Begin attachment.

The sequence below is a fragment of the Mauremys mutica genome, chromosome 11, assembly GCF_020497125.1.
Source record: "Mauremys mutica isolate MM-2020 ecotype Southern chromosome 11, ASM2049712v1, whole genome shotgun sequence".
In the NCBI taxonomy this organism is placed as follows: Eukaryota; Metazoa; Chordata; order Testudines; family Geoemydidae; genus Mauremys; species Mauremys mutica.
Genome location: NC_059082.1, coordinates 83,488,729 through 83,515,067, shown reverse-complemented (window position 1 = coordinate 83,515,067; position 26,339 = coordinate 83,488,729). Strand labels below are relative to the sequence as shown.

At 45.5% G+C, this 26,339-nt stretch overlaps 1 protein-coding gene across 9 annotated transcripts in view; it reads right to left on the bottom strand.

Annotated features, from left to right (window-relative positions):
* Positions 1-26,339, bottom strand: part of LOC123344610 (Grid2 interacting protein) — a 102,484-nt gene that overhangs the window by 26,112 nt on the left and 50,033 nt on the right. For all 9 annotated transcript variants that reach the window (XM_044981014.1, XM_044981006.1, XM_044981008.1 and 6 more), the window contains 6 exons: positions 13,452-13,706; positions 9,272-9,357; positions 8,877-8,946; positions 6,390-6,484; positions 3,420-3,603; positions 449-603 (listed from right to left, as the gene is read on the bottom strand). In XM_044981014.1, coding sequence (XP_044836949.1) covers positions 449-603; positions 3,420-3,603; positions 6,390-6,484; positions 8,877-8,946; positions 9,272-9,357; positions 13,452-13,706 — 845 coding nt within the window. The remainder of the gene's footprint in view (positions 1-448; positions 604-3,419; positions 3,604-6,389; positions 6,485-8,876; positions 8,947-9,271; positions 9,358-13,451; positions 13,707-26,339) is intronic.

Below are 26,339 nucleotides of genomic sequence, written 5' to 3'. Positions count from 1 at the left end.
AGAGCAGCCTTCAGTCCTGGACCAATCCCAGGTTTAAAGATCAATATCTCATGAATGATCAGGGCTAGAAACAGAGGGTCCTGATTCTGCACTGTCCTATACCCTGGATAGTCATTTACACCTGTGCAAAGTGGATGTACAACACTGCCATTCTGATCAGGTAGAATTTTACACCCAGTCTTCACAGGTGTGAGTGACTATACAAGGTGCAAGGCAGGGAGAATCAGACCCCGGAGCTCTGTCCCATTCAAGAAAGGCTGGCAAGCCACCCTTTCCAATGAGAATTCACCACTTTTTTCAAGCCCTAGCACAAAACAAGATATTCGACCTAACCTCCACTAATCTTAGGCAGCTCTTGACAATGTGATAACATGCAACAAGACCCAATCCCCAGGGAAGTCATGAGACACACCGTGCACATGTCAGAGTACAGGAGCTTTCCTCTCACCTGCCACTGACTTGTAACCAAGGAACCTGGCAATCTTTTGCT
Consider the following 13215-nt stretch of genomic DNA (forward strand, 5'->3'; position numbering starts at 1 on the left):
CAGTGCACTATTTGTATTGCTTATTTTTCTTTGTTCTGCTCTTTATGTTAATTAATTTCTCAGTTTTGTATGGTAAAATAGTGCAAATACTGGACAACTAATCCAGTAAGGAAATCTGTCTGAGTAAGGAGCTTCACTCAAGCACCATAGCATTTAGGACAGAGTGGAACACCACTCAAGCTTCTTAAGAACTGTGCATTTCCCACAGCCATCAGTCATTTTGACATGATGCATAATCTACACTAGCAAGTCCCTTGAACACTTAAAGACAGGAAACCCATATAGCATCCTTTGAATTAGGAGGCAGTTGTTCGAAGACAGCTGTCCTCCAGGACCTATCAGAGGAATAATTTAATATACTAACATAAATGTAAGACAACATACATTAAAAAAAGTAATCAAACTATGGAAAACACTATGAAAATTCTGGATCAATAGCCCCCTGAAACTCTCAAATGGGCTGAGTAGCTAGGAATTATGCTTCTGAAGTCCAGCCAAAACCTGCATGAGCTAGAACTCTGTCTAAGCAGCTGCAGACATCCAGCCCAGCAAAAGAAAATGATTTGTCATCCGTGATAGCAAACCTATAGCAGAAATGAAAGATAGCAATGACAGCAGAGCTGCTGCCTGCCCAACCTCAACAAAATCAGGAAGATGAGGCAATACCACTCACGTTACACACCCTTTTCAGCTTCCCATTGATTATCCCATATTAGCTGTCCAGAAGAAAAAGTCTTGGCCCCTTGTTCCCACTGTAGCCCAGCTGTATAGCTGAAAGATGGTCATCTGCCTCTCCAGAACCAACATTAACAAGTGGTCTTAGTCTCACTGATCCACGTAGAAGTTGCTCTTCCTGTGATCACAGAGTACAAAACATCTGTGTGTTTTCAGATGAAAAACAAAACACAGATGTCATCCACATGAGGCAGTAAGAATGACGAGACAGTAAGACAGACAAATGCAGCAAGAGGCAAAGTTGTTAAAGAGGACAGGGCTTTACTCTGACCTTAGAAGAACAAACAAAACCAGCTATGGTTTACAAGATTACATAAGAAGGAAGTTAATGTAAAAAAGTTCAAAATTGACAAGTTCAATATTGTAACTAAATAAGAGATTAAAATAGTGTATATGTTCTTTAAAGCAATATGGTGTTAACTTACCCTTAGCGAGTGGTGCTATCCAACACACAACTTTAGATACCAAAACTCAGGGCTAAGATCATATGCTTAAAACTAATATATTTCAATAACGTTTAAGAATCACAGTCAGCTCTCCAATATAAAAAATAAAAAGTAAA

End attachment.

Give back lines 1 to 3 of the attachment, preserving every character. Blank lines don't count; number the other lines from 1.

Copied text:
The sequence below is a fragment of the Mauremys mutica genome, chromosome 11, assembly GCF_020497125.1.
Source record: "Mauremys mutica isolate MM-2020 ecotype Southern chromosome 11, ASM2049712v1, whole genome shotgun sequence".
In the NCBI taxonomy this organism is placed as follows: Eukaryota; Metazoa; Chordata; order Testudines; family Geoemydidae; genus Mauremys; species Mauremys mutica.